The system according to the invention, shown in the FIGS. 5A and 5B, includes an apparatus 200 for scanning a magnetic record carrier and the magnetic record carrier, which is a magnetic tape 300 in this embodiment. The apparatus 200 is suitable for reading the magnetic tape 300, which, in this embodiment, is present in a cassette 301. The apparatus 200 has a housing 201 with a frame 203. The housing 201 accommodates, inter alia, a drive motor 205 for driving a drive roller 207 and a magnetic head according to the invention, which, in this embodiment, is the magnetic head 100 disclosed in FIG. 3. The magnetic head 100, is in this embodiment, secured to a sub-frame 209 which is movable along a guiding shaft 215 by means of a drive motor 213. The apparatus 200 also has a straight guiding member 217 for sliding the cassette 301 into an out of the housing 201. The cassette 301 may be used, for example, for storing information in a digital form. The cassette 301 has two reels 305 and 307 on which a part of the magnetic tape 300 is present. The part of the magnetic tape 300 present between the two reels is guided past two tape-guiding members 309 and 311 which are stationary in this embodiment and runs past a capstan 313. The cassette 301 includes an endless drive belt 315 which runs past the capstan 313, the reels 305 and 307 and two belt-guiding members 317 and 319. In an operating state, in which the cassette 301 cooperates with the apparatus 200, the magnetic head 100 projects into a recess 321 in the cassette and is then in contact with the magnetic tape 300. Simultaneously, the drive roller 207 is in contact with the capstan 313 via which the magnetic tape 300 is longitudinally movable from one reel to the other. From the above it will be clear that the system according to the invention has means for guiding the magnetic information carrier past the magnetic head, the apparatus having moreover means for moving the magnetic head relative to the information carrier.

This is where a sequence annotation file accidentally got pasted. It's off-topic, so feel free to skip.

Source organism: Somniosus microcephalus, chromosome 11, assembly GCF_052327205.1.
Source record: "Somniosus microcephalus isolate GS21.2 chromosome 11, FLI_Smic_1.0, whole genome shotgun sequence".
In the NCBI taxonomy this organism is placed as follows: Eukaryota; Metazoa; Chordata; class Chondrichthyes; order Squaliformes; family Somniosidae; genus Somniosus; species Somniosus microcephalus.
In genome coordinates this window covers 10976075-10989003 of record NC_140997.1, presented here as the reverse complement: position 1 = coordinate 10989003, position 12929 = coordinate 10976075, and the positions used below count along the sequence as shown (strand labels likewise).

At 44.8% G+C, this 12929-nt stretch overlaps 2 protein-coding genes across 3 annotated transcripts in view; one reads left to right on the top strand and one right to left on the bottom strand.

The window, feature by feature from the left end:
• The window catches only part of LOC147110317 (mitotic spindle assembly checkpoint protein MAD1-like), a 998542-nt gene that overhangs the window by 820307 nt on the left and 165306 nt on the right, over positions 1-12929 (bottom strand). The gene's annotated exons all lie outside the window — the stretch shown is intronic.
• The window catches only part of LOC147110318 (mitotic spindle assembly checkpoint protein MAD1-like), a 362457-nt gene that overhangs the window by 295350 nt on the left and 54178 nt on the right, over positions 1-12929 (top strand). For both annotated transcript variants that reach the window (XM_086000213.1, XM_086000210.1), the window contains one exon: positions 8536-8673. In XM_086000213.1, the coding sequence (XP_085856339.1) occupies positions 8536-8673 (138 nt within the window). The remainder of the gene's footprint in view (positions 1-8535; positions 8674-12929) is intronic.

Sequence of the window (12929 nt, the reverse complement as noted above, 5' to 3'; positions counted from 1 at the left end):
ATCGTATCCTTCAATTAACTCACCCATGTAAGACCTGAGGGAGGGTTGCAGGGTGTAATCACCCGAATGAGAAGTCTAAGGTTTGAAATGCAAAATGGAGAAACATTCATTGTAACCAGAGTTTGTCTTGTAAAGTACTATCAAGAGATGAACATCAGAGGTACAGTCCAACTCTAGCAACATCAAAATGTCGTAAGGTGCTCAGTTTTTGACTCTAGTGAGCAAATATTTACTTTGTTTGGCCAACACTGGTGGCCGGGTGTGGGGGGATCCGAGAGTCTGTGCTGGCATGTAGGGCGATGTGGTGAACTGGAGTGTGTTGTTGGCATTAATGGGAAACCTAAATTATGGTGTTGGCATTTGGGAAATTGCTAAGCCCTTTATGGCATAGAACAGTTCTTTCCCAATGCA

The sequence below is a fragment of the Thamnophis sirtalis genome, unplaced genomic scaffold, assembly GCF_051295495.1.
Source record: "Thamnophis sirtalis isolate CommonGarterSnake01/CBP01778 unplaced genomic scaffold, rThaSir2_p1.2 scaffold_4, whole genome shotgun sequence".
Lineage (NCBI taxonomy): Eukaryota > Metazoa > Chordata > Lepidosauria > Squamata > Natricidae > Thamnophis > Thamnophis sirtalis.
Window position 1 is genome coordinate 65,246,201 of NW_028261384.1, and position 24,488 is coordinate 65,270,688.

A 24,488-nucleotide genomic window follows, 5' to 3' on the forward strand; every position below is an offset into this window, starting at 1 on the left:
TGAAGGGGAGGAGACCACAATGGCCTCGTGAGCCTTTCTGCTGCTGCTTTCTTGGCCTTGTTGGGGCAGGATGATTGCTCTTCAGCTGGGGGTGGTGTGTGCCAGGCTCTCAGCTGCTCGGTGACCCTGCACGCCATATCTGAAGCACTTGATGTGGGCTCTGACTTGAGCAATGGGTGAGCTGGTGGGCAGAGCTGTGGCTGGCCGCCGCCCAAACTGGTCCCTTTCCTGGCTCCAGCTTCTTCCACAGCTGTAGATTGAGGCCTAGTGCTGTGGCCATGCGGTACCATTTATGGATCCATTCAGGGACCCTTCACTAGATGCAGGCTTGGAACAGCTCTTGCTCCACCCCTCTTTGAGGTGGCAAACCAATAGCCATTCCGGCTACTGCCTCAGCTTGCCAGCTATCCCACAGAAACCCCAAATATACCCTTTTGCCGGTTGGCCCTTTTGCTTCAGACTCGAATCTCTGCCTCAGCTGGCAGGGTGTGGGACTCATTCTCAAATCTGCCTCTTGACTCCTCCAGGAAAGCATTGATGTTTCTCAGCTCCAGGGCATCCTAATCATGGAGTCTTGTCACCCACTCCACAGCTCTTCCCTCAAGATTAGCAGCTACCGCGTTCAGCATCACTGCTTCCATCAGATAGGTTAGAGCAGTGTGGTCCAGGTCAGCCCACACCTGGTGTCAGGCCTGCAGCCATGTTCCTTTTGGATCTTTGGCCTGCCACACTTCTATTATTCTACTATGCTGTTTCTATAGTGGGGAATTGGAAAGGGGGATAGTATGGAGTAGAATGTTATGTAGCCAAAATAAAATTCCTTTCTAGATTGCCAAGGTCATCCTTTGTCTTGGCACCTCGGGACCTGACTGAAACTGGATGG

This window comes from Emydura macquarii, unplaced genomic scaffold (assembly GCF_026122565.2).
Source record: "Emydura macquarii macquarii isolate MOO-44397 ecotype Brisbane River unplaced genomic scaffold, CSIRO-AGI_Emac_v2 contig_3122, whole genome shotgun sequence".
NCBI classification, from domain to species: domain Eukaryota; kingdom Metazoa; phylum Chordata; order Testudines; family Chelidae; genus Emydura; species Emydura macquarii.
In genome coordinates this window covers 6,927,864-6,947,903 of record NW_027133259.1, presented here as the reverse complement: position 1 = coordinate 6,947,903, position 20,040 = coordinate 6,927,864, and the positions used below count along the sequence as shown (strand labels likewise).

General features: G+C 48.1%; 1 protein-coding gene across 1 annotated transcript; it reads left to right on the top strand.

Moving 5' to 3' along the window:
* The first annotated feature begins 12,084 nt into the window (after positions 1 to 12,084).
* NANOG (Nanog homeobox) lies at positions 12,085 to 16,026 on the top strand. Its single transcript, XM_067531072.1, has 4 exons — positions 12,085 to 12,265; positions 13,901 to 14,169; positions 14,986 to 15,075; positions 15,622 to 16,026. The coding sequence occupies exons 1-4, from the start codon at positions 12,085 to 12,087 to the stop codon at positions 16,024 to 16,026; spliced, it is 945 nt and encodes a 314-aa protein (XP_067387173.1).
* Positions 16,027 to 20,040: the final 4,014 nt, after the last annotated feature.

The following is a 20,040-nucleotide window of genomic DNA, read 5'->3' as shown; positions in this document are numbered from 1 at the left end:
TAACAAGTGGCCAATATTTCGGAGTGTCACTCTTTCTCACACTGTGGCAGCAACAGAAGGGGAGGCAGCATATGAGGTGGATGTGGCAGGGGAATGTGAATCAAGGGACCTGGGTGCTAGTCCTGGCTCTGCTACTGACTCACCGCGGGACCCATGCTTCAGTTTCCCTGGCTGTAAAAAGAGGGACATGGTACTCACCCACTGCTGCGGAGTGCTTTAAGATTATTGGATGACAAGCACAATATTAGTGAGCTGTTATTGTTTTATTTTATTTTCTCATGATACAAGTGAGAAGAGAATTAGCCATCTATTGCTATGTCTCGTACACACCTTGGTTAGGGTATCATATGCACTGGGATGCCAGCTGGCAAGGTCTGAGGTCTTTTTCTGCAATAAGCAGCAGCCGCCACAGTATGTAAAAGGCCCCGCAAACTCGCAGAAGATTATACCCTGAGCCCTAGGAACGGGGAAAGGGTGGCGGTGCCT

The apparatus shown is a data storage apparatus and may be, for example, an audio and/or video apparatus. The system may be adapted in such a way that the record carrier is a magnetic disc or a magnetic card instead of a magnetic tape.
It is to be noted further that the invention is not limited to the described embodiments but, within the scope of the claims, relates to all types of magnetic tunnel junction devices as well as sensors, magnetic heads and memory cells including such a junction device and systems including such a sensor, magnetic head or memory cell.+
The invention has been disclosed with reference to specific preferred embodiments, to enable those skilled in the art to make and use the invention, and to describe the best mode contemplated for carrying out the invention. Those skilled in the art may modify or add to these embodiments or provide other embodiments without departing from the spirit of the invention. The scope of the invention is not limited to the embodiments, but lies in each and every novel feature or combination of features described above and in every novel combination of these features. Thus, the scope of the invention is only limited by the following claims:
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|2||John G. Simmons, "Generalized Formula for the Electric Tunnel Effect Between Similar Electrodes Separated by a Thin Insulating Film", Journal of Applied Physics, vol. 34, No. 6, Jun. 1963, pp. 1793-1803.|
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|CN101288186B||Oct 13, 2006||Jun 29, 2011||原子能源局||A magnetoresistive tunnel junction magnetic device and its application to MRAM|
|U.S. Classification||365/171, 257/E43.004, 365/173|
|International Classification||H01L43/08, G11B5/39, G01R33/09, H01L45/00|
|Cooperative Classification||H01L43/08, H01L2924/01039, H01L2924/01056, H01L2924/01055, H01L2924/01038|
|Mar 31, 2000||AS||Assignment|
|Apr 13, 2005||REMI||Maintenance fee reminder mailed|
|Sep 26, 2005||LAPS||Lapse for failure to pay maintenance fees|
|Nov 22, 2005||FP||Expired due to failure to pay maintenance fee|
Effective date: 20050925